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Great! Social Media Gives Fake Content a Real Voice

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It used to be that if you had something important to say, you had to write a book and find a publisher, or work for a magazine, or start a new publication. The point is that it took real time, effort, and money to get your ideas and message to the public.

The internet, with its millions of blogs and social media to promote them, has cheapened information. Now anyone can clog up Facebook and Twitter with inept content, calling themselves experts and providing unasked-for commentaries. Anyone with 30 minutes of free time can claim to have all the answers from saving your business to curing cancer. As long as it’s short and has an over-promising, yet captivating, headline, it has viral potential, no matter how true or even helpful the content really is.

There is no longer any cost to spreading information. This has its benefits, but also its own dark side. Social media and blogs are full of information that never would have been picked up by a publisher, magazine, or newspaper. Sure, the prospect of more people having a voice sounds good, but what happens when quantity vastly overtakes quality?

Every blog out there (mine included :-(…) promises to save or enhance your business, health, marriage, or career in three to five easy and proven steps. You know the headlines, you click them..so do I. Unfortunately, life is really not that easy. There are no simple steps to a better more fulfilled life. It takes time, energy, and dedication.

Back when producing and publishing content took time, effort, and money, people were a lot more cautious about what was published, but also about what they were willing to read. Now, free trumps paid day and night. We would rather take free advice from strangers, who may or may not really have a clue about what they are talking about, as opposed to paying a little for real quality, edited and put together to maintain a standard and reputation.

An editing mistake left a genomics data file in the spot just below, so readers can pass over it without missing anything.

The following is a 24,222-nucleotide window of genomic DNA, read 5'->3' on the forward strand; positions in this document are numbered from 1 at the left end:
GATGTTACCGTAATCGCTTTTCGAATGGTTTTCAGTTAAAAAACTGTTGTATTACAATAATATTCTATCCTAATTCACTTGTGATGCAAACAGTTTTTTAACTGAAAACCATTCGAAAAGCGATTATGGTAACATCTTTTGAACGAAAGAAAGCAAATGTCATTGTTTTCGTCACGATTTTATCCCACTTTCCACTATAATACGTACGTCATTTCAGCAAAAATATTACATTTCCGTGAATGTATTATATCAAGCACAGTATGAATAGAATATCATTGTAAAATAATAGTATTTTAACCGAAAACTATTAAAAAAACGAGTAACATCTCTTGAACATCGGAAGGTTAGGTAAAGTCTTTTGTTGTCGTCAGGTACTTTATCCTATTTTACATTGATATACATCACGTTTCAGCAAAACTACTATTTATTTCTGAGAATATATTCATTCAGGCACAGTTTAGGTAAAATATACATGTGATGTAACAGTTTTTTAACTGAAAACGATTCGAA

We like free, but free has nothing to prove because it has nothing to lose. Free blogs have brought some great value to our society (I like to think mine has), but they also gave voices to fakes and con artists who have little interest in anything more than manipulating their readers into scam programs and overhyped worthless information. There are actually programs that will teach you how to write and publish a book in a weekend. As an author, I am insulted by these programs. My books were written with months of research, rewrites, and edits, yet now I must compete with people who wrote a “book” in 48 hours. Where is the pride and value in that?

More importantly, how are we as consumers supposed to know the difference between meticulously and thoughtfully put together information, and content was thrown together on a whim for a quick buck? They now all share the same marketplace. This is the dark side of today’s internet, blogs, and social media. Quality content gets to compete with nonsense. Who will win this war? Sadly, what I see happening is that the mediocre content keeps winning. It is easy to produce and can flood the market, hiding the real gems that really could benefit people.

This article may make me sound like an old-timer, grumbling about losing the old ways, but in fact, I am a millennial in my 30’s. I am frustrated that we now live in an era where real value no longer holds much meaning simply because truth and quality is now hidden by a louder, much more annoying voice that says quick and easy is better.

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Mark Zarr

Mark Zarr is a writer, graphic designer, and a marketing and communications consultant who works with businesses, churches, and non-profits to improve their branding, marketing, and communication strategies. Utilizing his 15 plus years of business management, marketing, and design experience he helps organizations of all sizes grow and achieve amazing results by standing out from the crowd through great design. He has an MBA from Liberty University and is an Adjunct Professor of Marketing and Business for Boise State University and Pueblo Community College. He currently lives in Colorado with his wife, Rachel, and their two children.

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